KILL Syntax

KILL [CONNECTION | QUERY] processlist_id

Each connection to mysqld runs in a separate thread. You can kill a thread with the KILL processlist_id statement.

Thread processlist identifiers can be determined from the Id column of SHOW PROCESSLIST output. The value for the current thread is returned by the CONNECTION_ID() function.

In MySQL 5.0.0, KILL permits an optional CONNECTION or QUERY modifier:

If you have the PROCESS privilege, you can see all threads. If you have the SUPER privilege, you can kill all threads and statements. Otherwise, you can see and kill only your own threads and statements.

You can also use the mysqladmin processlist and mysqladmin kill commands to examine and kill threads.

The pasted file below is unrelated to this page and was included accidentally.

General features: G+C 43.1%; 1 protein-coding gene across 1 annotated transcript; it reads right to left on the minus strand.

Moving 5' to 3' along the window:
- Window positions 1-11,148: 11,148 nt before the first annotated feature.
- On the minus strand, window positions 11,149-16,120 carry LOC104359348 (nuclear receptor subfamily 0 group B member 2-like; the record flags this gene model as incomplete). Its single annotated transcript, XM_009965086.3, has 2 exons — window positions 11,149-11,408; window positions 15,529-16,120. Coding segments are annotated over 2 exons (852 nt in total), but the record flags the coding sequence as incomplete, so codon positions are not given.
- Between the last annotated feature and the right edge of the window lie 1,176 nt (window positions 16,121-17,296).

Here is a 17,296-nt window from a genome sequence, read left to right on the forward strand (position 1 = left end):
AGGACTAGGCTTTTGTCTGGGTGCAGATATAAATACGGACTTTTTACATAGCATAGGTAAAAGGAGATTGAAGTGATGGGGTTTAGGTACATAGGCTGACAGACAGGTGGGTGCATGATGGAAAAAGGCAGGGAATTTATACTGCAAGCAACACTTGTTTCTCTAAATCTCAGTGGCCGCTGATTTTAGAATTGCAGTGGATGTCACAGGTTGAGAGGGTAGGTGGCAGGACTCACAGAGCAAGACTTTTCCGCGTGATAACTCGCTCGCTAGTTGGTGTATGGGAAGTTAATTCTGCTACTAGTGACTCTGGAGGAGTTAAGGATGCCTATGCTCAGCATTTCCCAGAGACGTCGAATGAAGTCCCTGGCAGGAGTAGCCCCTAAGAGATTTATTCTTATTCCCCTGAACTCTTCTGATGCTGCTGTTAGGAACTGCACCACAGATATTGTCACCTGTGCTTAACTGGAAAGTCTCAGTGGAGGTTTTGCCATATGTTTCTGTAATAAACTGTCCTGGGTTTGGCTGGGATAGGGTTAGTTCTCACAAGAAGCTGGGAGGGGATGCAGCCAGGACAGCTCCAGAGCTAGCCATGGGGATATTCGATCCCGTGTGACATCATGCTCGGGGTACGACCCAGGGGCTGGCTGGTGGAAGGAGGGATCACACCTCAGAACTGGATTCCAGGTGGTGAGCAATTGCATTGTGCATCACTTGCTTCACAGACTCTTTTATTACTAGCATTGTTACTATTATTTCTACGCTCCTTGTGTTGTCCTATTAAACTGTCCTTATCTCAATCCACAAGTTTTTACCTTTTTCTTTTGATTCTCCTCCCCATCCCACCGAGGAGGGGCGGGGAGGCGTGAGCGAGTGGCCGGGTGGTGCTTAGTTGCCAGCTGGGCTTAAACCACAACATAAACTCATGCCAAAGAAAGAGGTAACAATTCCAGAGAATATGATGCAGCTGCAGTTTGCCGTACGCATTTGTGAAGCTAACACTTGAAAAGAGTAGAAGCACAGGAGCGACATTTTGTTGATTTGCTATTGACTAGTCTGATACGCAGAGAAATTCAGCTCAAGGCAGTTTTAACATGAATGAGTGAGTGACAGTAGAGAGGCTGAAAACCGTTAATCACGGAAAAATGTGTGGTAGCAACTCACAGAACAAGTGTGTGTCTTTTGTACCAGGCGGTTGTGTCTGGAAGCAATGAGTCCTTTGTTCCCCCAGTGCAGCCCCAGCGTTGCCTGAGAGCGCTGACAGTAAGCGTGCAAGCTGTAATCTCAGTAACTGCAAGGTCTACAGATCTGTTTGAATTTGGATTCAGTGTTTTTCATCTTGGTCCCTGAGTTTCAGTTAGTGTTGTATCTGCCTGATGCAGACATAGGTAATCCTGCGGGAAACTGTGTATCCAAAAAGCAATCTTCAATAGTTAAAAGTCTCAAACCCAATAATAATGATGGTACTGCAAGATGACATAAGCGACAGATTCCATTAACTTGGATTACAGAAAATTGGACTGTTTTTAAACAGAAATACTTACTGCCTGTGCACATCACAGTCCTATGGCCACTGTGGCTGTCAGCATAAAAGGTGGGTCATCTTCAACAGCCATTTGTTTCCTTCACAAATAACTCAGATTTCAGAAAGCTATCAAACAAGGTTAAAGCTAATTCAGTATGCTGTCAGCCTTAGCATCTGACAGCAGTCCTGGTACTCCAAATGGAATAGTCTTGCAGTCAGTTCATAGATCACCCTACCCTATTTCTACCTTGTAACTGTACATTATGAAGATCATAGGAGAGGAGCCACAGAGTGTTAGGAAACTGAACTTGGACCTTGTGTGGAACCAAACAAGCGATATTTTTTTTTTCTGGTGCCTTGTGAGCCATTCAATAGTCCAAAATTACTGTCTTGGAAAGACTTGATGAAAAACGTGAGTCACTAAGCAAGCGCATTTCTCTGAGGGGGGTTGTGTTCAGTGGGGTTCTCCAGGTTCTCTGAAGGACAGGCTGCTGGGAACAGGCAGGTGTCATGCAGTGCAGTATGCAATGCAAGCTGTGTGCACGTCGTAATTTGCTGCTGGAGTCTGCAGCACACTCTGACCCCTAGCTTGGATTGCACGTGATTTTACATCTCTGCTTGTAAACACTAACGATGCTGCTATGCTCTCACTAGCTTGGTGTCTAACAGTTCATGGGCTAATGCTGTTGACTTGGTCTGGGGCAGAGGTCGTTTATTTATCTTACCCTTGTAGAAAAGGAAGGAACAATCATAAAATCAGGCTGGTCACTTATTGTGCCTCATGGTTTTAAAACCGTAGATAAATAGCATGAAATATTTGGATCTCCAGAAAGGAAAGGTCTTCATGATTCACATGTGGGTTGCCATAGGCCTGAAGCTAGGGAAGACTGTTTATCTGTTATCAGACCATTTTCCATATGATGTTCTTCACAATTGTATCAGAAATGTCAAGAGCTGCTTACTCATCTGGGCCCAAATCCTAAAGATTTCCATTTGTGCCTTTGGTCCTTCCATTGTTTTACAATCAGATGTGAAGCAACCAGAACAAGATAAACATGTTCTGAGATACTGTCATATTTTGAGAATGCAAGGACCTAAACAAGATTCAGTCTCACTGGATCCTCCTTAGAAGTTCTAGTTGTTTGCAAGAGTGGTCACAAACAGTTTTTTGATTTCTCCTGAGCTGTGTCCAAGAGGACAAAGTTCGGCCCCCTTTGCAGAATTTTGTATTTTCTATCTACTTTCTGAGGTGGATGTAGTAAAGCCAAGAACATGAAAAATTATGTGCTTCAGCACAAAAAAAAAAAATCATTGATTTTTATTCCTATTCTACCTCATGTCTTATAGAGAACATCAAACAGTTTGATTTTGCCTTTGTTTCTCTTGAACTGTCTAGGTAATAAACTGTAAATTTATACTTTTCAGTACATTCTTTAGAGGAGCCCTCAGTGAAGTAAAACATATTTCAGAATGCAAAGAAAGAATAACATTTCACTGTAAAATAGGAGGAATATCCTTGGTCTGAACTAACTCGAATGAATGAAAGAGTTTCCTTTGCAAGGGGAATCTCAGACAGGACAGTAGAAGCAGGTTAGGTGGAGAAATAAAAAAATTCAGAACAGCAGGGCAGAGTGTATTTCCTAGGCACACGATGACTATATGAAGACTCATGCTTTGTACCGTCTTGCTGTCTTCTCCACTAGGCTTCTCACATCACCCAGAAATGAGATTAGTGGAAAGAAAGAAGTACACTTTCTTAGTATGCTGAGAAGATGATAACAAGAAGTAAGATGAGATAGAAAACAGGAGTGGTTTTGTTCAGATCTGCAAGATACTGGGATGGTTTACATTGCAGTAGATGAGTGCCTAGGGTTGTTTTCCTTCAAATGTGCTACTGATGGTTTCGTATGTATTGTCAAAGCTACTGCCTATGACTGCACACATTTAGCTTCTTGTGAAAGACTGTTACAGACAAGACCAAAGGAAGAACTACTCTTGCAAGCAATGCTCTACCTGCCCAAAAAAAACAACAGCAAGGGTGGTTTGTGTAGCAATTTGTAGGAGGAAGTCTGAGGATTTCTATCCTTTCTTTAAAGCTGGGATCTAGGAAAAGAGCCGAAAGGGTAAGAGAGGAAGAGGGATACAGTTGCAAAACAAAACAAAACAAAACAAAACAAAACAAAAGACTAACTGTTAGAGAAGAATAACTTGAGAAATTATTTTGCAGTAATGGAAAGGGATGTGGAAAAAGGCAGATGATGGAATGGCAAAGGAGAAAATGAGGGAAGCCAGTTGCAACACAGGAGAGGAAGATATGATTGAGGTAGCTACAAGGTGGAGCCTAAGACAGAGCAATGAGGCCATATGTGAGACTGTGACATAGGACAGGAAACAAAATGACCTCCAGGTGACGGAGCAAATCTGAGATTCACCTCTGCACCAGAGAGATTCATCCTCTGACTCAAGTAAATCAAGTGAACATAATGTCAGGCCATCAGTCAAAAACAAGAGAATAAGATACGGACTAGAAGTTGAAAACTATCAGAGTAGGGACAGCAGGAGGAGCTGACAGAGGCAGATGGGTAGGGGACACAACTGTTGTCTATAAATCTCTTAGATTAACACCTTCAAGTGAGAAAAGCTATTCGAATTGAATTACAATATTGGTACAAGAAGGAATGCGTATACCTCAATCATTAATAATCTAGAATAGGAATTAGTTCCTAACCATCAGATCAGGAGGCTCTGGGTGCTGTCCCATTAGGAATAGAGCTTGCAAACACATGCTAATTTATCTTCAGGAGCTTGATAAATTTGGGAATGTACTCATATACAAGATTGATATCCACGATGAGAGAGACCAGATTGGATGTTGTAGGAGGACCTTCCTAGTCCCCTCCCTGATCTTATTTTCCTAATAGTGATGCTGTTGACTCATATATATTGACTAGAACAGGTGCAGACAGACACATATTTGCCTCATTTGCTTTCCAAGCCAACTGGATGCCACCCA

You cannot use KILL with the Embedded MySQL Server library because the embedded server merely runs inside the threads of the host application. It does not create any connection threads of its own.

When you use KILL, a thread-specific kill flag is set for the thread. In most cases, it might take some time for the thread to die because the kill flag is checked only at specific intervals:


Killing a REPAIR TABLE or OPTIMIZE TABLE operation on a MyISAM table results in a table that is corrupted and unusable. Any reads or writes to such a table fail until you optimize or repair it again (without interruption).